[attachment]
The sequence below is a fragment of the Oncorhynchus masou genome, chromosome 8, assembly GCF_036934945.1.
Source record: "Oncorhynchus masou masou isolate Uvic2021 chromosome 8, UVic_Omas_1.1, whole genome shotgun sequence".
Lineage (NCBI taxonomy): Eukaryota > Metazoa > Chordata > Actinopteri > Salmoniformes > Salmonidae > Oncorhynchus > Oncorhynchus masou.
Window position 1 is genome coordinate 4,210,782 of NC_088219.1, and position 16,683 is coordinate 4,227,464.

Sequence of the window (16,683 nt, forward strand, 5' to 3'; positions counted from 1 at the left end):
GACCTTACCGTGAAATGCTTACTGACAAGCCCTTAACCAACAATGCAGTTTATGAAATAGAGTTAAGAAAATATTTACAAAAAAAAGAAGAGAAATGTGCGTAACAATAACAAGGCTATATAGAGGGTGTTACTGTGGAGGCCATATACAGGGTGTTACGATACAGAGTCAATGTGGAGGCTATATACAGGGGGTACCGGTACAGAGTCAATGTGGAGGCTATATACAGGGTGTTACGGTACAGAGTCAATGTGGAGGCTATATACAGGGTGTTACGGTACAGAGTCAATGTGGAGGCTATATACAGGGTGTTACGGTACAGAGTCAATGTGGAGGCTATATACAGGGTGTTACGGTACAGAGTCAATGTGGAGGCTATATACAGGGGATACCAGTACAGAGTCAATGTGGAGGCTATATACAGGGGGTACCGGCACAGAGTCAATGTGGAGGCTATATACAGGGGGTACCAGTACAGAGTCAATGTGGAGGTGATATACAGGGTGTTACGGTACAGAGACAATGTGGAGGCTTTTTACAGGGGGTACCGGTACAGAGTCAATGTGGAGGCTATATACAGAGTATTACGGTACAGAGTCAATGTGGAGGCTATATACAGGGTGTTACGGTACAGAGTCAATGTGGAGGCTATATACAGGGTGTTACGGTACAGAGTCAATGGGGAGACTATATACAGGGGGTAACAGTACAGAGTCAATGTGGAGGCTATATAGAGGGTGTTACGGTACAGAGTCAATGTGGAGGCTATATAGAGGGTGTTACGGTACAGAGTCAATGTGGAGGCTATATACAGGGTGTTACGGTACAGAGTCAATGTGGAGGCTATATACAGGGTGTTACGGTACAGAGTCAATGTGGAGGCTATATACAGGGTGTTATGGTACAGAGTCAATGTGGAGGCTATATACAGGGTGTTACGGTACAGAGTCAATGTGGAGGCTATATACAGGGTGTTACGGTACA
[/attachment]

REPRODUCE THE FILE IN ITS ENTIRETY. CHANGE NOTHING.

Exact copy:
The sequence below is a fragment of the Oncorhynchus masou genome, chromosome 8, assembly GCF_036934945.1.
Source record: "Oncorhynchus masou masou isolate Uvic2021 chromosome 8, UVic_Omas_1.1, whole genome shotgun sequence".
Lineage (NCBI taxonomy): Eukaryota > Metazoa > Chordata > Actinopteri > Salmoniformes > Salmonidae > Oncorhynchus > Oncorhynchus masou.
Window position 1 is genome coordinate 4,210,782 of NC_088219.1, and position 16,683 is coordinate 4,227,464.

Sequence of the window (16,683 nt, forward strand, 5' to 3'; positions counted from 1 at the left end):
GACCTTACCGTGAAATGCTTACTGACAAGCCCTTAACCAACAATGCAGTTTATGAAATAGAGTTAAGAAAATATTTACAAAAAAAAGAAGAGAAATGTGCGTAACAATAACAAGGCTATATAGAGGGTGTTACTGTGGAGGCCATATACAGGGTGTTACGATACAGAGTCAATGTGGAGGCTATATACAGGGGGTACCGGTACAGAGTCAATGTGGAGGCTATATACAGGGTGTTACGGTACAGAGTCAATGTGGAGGCTATATACAGGGTGTTACGGTACAGAGTCAATGTGGAGGCTATATACAGGGTGTTACGGTACAGAGTCAATGTGGAGGCTATATACAGGGTGTTACGGTACAGAGTCAATGTGGAGGCTATATACAGGGGATACCAGTACAGAGTCAATGTGGAGGCTATATACAGGGGGTACCGGCACAGAGTCAATGTGGAGGCTATATACAGGGGGTACCAGTACAGAGTCAATGTGGAGGTGATATACAGGGTGTTACGGTACAGAGACAATGTGGAGGCTTTTTACAGGGGGTACCGGTACAGAGTCAATGTGGAGGCTATATACAGAGTATTACGGTACAGAGTCAATGTGGAGGCTATATACAGGGTGTTACGGTACAGAGTCAATGTGGAGGCTATATACAGGGTGTTACGGTACAGAGTCAATGGGGAGACTATATACAGGGGGTAACAGTACAGAGTCAATGTGGAGGCTATATAGAGGGTGTTACGGTACAGAGTCAATGTGGAGGCTATATAGAGGGTGTTACGGTACAGAGTCAATGTGGAGGCTATATACAGGGTGTTACGGTACAGAGTCAATGTGGAGGCTATATACAGGGTGTTACGGTACAGAGTCAATGTGGAGGCTATATACAGGGTGTTATGGTACAGAGTCAATGTGGAGGCTATATACAGGGTGTTACGGTACAGAGTCAATGTGGAGGCTATATACAGGGTGTTACGGTACA